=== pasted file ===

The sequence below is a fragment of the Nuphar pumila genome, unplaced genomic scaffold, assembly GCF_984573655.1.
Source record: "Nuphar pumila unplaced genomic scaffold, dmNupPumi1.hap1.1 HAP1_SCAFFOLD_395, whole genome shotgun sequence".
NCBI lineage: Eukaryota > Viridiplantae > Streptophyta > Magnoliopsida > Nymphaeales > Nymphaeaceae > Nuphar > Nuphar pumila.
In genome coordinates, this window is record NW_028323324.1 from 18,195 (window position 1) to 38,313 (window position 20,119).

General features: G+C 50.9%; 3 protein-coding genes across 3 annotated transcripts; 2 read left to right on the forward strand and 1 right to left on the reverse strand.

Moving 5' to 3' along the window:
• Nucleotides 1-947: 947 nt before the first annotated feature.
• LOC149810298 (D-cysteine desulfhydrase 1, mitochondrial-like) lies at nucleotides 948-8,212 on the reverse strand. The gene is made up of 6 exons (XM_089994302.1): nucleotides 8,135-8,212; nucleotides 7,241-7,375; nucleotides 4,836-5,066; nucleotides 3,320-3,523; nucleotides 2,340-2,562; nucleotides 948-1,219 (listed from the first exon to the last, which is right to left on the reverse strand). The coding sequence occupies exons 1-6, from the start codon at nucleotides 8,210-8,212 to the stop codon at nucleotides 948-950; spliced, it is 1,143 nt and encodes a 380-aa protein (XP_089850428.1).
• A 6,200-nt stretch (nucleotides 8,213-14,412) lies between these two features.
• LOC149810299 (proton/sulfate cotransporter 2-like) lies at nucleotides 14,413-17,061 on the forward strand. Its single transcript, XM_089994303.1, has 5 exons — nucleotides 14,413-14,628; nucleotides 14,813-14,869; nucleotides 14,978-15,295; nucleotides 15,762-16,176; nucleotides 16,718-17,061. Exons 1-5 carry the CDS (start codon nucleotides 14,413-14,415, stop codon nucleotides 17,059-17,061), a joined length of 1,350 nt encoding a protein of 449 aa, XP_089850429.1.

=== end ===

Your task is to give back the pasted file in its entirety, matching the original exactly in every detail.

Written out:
The sequence below is a fragment of the Nuphar pumila genome, unplaced genomic scaffold, assembly GCF_984573655.1.
Source record: "Nuphar pumila unplaced genomic scaffold, dmNupPumi1.hap1.1 HAP1_SCAFFOLD_395, whole genome shotgun sequence".
NCBI lineage: Eukaryota > Viridiplantae > Streptophyta > Magnoliopsida > Nymphaeales > Nymphaeaceae > Nuphar > Nuphar pumila.
In genome coordinates, this window is record NW_028323324.1 from 18,195 (window position 1) to 38,313 (window position 20,119).

General features: G+C 50.9%; 3 protein-coding genes across 3 annotated transcripts; 2 read left to right on the forward strand and 1 right to left on the reverse strand.

Moving 5' to 3' along the window:
• Nucleotides 1-947: 947 nt before the first annotated feature.
• LOC149810298 (D-cysteine desulfhydrase 1, mitochondrial-like) lies at nucleotides 948-8,212 on the reverse strand. The gene is made up of 6 exons (XM_089994302.1): nucleotides 8,135-8,212; nucleotides 7,241-7,375; nucleotides 4,836-5,066; nucleotides 3,320-3,523; nucleotides 2,340-2,562; nucleotides 948-1,219 (listed from the first exon to the last, which is right to left on the reverse strand). The coding sequence occupies exons 1-6, from the start codon at nucleotides 8,210-8,212 to the stop codon at nucleotides 948-950; spliced, it is 1,143 nt and encodes a 380-aa protein (XP_089850428.1).
• A 6,200-nt stretch (nucleotides 8,213-14,412) lies between these two features.
• LOC149810299 (proton/sulfate cotransporter 2-like) lies at nucleotides 14,413-17,061 on the forward strand. Its single transcript, XM_089994303.1, has 5 exons — nucleotides 14,413-14,628; nucleotides 14,813-14,869; nucleotides 14,978-15,295; nucleotides 15,762-16,176; nucleotides 16,718-17,061. Exons 1-5 carry the CDS (start codon nucleotides 14,413-14,415, stop codon nucleotides 17,059-17,061), a joined length of 1,350 nt encoding a protein of 449 aa, XP_089850429.1.